Publish date:Sep 8, 2021In Wednesday’s Hot Clicks: the GOAT’s thoughts on jersey numbers, Pete Alonso’s historic home run pace and more.
Is this what will end Brady’s reign of dominance?Tom Brady is a pretty even-keeled guy. It isn’t often that you hear him get too worked up about anything. But there’s one thing that has really been grinding his gears this season: the NFL’s new rules about jersey numbers.
The league’s owners approved a rule in April that allows running backs, receivers and tight ends to wear any number between 1 and 49, and any number between 80 and 89. Linebackers and defensive backs can now wear numbers between 1 and 49. (Linebackers can still wear numbers from 50 to 59 and 90 to 99, as they did previously. The permitted numbers for other positions remain unchanged.)
The new rule allows guys like Giants receiver Sterling Shepard to switch from the No. 87 he wore for his first five years in the NFL to the No. 3 he wore at Oklahoma (in honor of his father). Plenty of other players have taken advantage of the new number flexibility and started rocking single digits, as well. Seems pretty harmless, right? Well, the rule has one high-profile detractor: Brady.
He first spoke out against the rule just weeks after it was passed, saying on Instagram that it would lead to “a lot of bad football.” And on Tuesday, he spoke at length about the issue with Rick Stroud of the Tampa Bay Times.
Brady is annoyed that a couple of guys on the Cowboys, who he will be facing on Thursday night in the opening game of the season, just changed their numbers this week.
“The number rule is crazy,” Brady told Stroud. “Literally, guys changed their numbers today. I’m playing two guys who had different numbers in the preseason. So, yeah you’ve got to watch film and know who you’re studying but so do running backs. They’ve got to know who to block. So does the offensive line. So does the receivers who are adjusting their routes based on blitzes.
“So one guy has got a 6, one guy has 11, one guy has got a 9. And they change every play when you break your routes and get to your spot. It’s going to be a very challenging thing. It’s a good advantage for the defense, which that’s what it is.”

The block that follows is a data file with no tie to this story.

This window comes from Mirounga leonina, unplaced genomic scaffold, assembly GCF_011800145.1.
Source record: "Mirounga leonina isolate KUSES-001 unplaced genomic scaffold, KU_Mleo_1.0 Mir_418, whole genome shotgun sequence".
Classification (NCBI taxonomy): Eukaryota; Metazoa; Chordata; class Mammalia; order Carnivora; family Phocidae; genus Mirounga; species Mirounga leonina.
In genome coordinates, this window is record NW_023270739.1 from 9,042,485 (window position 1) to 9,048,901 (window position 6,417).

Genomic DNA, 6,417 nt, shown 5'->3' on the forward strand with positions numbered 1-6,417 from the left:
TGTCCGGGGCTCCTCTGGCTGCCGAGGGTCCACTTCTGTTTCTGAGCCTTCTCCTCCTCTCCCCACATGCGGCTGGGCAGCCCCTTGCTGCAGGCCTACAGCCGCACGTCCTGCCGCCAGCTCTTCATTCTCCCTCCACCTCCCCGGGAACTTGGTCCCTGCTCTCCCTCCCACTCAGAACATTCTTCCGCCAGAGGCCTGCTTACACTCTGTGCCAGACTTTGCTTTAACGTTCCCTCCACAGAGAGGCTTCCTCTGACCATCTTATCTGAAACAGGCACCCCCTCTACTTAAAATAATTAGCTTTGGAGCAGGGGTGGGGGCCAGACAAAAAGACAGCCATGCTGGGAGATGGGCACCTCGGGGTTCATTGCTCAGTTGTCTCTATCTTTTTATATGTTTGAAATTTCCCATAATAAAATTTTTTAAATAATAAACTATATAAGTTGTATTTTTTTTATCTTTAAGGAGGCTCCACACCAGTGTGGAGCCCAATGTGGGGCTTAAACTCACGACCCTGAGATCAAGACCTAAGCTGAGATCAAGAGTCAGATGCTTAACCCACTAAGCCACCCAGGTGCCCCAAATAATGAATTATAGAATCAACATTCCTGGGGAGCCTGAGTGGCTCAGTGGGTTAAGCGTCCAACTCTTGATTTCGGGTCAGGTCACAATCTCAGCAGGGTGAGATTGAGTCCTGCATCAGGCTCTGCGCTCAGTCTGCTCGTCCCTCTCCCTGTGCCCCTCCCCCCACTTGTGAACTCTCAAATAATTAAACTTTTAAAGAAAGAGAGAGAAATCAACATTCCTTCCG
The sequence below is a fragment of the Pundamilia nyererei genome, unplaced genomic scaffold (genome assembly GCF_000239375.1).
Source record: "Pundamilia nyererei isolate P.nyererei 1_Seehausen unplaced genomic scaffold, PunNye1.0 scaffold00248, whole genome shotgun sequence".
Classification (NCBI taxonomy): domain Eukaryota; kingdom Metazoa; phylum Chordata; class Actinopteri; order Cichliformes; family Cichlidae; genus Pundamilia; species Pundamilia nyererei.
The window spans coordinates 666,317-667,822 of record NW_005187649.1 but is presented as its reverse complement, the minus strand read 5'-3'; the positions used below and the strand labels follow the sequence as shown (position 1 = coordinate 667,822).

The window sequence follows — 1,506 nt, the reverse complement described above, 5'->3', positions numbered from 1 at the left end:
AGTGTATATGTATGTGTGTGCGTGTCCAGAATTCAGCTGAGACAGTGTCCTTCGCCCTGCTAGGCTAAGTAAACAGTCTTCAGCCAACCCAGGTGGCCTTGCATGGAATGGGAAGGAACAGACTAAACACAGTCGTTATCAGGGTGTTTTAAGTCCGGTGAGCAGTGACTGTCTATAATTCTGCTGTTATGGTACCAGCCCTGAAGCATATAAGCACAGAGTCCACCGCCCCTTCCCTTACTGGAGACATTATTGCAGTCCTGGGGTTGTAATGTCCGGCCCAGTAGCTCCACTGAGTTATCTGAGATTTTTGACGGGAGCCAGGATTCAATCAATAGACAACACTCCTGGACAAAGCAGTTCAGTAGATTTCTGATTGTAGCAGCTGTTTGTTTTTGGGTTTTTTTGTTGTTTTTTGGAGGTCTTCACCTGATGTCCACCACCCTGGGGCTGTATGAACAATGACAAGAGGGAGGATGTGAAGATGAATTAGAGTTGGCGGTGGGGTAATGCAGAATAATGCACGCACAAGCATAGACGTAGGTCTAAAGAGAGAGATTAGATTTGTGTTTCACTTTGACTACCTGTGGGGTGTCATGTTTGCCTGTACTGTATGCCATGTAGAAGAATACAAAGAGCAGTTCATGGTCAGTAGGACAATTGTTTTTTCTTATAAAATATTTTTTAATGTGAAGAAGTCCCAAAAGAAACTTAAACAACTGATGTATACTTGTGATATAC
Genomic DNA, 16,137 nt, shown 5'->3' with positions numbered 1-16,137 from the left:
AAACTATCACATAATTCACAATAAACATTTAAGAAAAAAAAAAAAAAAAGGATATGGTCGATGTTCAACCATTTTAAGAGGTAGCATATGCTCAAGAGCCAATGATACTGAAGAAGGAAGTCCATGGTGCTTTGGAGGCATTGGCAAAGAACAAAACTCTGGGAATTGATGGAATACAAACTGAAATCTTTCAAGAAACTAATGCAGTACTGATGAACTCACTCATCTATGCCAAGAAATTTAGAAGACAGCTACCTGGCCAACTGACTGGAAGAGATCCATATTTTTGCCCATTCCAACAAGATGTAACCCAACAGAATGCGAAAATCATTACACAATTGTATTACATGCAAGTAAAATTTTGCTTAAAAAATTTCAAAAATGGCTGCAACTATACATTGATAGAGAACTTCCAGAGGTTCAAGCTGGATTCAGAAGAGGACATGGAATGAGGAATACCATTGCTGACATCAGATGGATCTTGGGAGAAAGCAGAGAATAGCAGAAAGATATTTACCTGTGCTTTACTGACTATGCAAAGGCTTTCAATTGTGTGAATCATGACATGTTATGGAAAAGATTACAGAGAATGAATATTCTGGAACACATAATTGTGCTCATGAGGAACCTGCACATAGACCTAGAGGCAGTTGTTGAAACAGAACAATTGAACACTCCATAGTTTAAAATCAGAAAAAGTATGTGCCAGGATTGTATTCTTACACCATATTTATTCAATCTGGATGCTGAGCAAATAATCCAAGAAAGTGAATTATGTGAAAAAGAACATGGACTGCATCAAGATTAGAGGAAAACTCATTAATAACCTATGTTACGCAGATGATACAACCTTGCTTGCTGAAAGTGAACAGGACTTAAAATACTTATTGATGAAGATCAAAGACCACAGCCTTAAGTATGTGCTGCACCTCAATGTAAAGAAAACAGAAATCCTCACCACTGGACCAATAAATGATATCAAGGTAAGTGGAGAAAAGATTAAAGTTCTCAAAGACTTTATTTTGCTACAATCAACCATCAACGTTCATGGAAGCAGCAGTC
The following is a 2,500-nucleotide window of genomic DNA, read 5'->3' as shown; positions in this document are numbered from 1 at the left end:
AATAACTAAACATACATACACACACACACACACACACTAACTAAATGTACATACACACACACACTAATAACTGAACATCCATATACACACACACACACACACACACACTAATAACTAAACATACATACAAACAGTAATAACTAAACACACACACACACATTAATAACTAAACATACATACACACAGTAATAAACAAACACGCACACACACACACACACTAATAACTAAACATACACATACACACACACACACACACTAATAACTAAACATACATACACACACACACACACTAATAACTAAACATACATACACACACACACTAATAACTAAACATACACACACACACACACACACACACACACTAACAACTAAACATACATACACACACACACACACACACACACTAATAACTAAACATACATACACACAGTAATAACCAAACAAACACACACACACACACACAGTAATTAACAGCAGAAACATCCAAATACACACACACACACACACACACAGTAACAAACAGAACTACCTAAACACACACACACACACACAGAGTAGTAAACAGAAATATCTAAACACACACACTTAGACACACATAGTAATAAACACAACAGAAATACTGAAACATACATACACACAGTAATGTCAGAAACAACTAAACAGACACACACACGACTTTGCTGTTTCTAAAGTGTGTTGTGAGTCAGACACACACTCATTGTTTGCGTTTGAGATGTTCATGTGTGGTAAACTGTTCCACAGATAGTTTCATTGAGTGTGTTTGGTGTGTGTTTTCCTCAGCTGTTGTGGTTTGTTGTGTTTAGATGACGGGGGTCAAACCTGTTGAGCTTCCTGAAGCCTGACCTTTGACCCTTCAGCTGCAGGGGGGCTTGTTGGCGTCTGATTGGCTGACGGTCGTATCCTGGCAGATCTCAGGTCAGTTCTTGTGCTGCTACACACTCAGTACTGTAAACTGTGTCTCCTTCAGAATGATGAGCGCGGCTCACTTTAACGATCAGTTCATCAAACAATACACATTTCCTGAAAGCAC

Brady is referring to safety Donovan Wilson (who switched from No. 37 to No. 6), rookie linebacker Micah Parsons (who has been wearing the No. 11 he wore at Penn State all preseason) and linebacker Jaylon Smith (who switched from No. 54 to 9). So it sounds like Brady has figured out who’s who even with the new numbers.
Brady’s concern is a valid one. He’s worried about the new numbers making it difficult to identify which guys are playing which positions and the impact that will have on communicating blocking assignments. He likened it to letting offensive linemen wear the same numbers as receivers so the defense couldn’t tell who the eligible receivers are.
“There’s a reason why you do every single thing in football,” Brady said. “And you study hard so you can put yourself in a good position. Now you get to the game, and you’re going to be confused the whole time because you’re rotating what a D-lineman used to look like versus a linebacker or here is what a safety looks like. Very pointless.”
Speaking with reporters later on Tuesday, Brady declined to rehash his gripe about numbers but he did call it a “stupid rule.”
I seriously doubt that Brady, the self-proclaimed GOAT whose famed TB12 Method includes a regimen of brain exercises, is going to be “confused the whole time” because a couple of guys switched their jersey numbers. But hey, the new NFL rule more closely mirrors the number guidelines for college football. Maybe that’s why Brady wasn’t that great at Michigan.
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